The Future of Scotland

Part of the debate – in the Scottish Parliament at 10:09 am on 29th March 2007.

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Photo of Margo MacDonald Margo MacDonald Independent 10:09 am, 29th March 2007

I thank you, Presiding Officer, and Ms Robison. I regret to say that I have to leave soon and I apologise to members who will speak after me.

I agree with Nicol Stephen that we should look forward, not back, but I ask my colleagues in all parties and none to look beyond the immediate future. During the election, policy differences will be emphasised and exaggerated and intentions will be questioned and misrepresented. It will be all good, clean fun or dirty-dog politicking—take your pick. However, after the parties have done their best to defend their corners, perhaps creating bitterness and division among themselves in doing so, the members elected to the new session of Parliament must quickly find a collegiate way of working, for the sake of Scotland.

The fault line of the constitutional question is already dominating debate, but we must take heed of our fellow Scots' perceptions of what the election is about. If we, as professional politicians, and, in the main, members of political parties, judge that Scots' priorities are different from ours, we must be big enough to admit that and act on the mandates that electors give us, rather than claim to have won the argument on the basis of the votes of fewer than 40 per cent of the people who voted.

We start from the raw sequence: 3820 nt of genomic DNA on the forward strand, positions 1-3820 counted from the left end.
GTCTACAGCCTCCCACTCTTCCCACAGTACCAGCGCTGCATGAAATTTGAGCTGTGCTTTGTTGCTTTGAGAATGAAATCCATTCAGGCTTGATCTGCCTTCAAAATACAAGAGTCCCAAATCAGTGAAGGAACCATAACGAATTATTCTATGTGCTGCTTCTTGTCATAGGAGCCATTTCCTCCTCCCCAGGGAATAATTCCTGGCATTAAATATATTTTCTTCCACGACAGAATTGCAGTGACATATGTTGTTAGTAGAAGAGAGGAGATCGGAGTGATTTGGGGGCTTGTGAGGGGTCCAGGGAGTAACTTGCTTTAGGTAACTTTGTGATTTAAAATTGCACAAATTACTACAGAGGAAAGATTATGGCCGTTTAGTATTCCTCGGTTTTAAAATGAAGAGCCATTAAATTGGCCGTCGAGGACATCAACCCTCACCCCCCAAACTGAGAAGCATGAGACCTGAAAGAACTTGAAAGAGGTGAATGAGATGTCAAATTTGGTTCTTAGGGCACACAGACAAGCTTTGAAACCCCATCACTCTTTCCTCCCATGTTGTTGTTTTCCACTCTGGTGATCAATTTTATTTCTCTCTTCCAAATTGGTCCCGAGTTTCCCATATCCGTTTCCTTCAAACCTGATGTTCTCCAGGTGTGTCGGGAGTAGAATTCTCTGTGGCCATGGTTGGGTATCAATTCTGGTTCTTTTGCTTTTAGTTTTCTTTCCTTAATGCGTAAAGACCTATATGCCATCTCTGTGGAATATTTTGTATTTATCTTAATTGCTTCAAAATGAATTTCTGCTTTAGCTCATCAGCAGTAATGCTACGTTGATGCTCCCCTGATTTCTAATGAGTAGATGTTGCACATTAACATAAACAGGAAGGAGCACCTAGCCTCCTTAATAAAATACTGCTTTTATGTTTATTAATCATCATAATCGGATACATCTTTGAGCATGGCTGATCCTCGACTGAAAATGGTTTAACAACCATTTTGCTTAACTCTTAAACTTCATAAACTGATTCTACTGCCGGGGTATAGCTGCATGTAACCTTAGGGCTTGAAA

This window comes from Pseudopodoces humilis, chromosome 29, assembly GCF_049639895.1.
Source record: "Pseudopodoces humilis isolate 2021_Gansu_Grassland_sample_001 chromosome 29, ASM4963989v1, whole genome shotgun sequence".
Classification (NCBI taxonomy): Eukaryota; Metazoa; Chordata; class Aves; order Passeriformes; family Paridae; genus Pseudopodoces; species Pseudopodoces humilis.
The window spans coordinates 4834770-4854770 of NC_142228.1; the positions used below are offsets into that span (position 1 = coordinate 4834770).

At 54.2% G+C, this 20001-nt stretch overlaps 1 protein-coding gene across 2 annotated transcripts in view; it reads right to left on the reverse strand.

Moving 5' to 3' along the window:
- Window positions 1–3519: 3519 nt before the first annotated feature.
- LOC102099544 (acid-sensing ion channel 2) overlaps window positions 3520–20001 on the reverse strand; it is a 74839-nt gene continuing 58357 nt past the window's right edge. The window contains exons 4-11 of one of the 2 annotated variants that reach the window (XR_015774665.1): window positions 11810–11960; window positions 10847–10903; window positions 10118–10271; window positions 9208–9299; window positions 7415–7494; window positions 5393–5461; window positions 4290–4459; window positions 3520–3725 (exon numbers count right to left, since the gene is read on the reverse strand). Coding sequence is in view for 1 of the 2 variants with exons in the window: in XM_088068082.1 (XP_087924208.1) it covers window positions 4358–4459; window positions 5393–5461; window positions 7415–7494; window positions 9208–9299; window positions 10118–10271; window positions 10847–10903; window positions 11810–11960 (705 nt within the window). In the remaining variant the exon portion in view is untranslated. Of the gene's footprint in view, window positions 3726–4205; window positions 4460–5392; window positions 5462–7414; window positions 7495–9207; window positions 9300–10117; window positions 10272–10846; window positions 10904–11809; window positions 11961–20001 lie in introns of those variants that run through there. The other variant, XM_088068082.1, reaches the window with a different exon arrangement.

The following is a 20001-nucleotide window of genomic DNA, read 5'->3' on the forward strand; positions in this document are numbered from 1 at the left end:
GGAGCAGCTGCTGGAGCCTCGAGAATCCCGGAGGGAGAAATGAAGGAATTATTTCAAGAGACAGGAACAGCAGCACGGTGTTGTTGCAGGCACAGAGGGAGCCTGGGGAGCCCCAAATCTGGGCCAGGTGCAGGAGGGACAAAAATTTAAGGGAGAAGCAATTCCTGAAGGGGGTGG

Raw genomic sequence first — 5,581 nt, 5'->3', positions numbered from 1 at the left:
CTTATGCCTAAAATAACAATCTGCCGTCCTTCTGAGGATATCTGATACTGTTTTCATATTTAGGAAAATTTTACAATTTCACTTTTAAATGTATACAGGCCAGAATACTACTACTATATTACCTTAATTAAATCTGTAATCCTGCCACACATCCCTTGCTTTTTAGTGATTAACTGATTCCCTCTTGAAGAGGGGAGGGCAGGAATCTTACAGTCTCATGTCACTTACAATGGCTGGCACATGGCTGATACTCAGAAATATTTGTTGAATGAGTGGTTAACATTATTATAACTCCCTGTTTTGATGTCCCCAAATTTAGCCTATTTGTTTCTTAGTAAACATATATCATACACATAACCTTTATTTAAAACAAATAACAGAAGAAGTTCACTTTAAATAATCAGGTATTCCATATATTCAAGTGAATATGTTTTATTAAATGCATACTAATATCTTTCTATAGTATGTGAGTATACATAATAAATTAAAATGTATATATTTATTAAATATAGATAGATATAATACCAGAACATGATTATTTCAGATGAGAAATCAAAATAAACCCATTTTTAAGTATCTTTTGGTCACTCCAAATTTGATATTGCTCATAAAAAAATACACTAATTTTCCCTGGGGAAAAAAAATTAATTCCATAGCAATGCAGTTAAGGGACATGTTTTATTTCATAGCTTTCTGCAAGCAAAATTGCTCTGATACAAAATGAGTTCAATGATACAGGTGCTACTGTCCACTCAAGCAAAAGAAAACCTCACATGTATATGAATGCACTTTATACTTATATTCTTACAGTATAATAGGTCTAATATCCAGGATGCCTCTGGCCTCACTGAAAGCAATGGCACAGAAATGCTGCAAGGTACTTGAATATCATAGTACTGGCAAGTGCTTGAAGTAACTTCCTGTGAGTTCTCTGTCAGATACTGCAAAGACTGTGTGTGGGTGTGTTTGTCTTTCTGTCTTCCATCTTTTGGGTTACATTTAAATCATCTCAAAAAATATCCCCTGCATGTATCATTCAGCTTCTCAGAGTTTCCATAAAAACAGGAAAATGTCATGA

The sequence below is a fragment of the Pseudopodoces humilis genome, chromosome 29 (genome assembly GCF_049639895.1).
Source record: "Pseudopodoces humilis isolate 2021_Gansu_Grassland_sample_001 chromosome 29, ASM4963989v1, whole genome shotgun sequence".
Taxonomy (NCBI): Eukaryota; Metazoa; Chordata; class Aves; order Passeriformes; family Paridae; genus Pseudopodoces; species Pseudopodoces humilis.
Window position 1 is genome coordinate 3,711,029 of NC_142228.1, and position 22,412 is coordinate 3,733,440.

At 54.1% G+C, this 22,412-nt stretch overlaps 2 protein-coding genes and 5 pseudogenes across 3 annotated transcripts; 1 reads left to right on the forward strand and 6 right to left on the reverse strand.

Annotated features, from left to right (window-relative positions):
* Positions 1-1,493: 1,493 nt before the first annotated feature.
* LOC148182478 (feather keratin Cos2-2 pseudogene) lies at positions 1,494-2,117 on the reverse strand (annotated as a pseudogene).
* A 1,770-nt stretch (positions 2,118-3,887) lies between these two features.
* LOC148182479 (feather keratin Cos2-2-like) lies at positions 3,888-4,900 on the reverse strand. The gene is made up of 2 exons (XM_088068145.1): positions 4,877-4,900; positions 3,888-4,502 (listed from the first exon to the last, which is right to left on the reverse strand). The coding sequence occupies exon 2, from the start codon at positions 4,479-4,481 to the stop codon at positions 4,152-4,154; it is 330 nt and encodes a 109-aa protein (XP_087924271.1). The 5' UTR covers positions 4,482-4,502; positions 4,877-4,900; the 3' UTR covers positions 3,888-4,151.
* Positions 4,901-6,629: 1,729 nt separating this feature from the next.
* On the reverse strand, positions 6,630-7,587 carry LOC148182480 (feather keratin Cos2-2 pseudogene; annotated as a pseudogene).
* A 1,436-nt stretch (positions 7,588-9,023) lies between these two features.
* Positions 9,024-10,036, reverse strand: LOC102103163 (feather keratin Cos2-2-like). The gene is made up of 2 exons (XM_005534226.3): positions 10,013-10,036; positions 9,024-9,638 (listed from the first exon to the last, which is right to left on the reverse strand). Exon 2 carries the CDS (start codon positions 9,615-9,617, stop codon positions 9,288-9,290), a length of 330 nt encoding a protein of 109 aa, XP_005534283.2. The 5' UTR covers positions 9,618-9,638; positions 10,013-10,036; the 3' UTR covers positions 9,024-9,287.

I think that members will find that there is a general desire on the part of people in Scotland for the Scottish Parliament to be proactive in improving and governing aspects of life in Scotland over which we have no control, such as broadcasting, or over which we have limited decision-making powers, such as drugs policy or the representation of our interests in the European Union. The details are not all that important at this stage; what is important is how we go about meeting the hopes and expectations of Scots, who, according to opinion polls, look to the Parliament for leadership and the strategies and policies that will make Scotland prosper.

That is my plea to the members who will return in the next session. I ask them to work on building on the common ground that is occupied by the electorate. This institution is the means by which we can advance the governance of Scotland, enhancing our statutory powers and ensuring stable administration and government while we do so—as our fellow countrymen and women would prefer.

There are any number of ways in which we could structure and operate a constitutional unit or convention. The important factor is the open-mindedness of those who take part and their appreciation of the need to reflect the wish among Scots that the Parliament should be the voice of the people, not the voice of any one political party.

During the next session of Parliament attempts will be made to introduce a new constitution for the EU, and this morning we learned about fundamental changes that are planned for the Home Office. Such issues will be for the Parliament to resolve and I think that the parties represented here will have much in common, rather than great differences between them.

Members know of my commitment to the Scottish Parliament assuming sovereign powers. However, for more than 30 years I have also advocated a new intergovernmental relationship between all the countries and regions of the UK and Ireland. I think that I first wrote about the social union of the UK as the union that would survive the modernisation of the machinery of government in 1974. I see no reason to change that analysis. The ties that bind us are emotional. The Scottish Parliament offers a way of marrying the refinement of our powers with the maintenance of the social union. Whether Annabel Goldie is right or I am right in interpreting the wishes of Scots, this Parliament—rather than one party—is the institution that must determine the future of Scotland.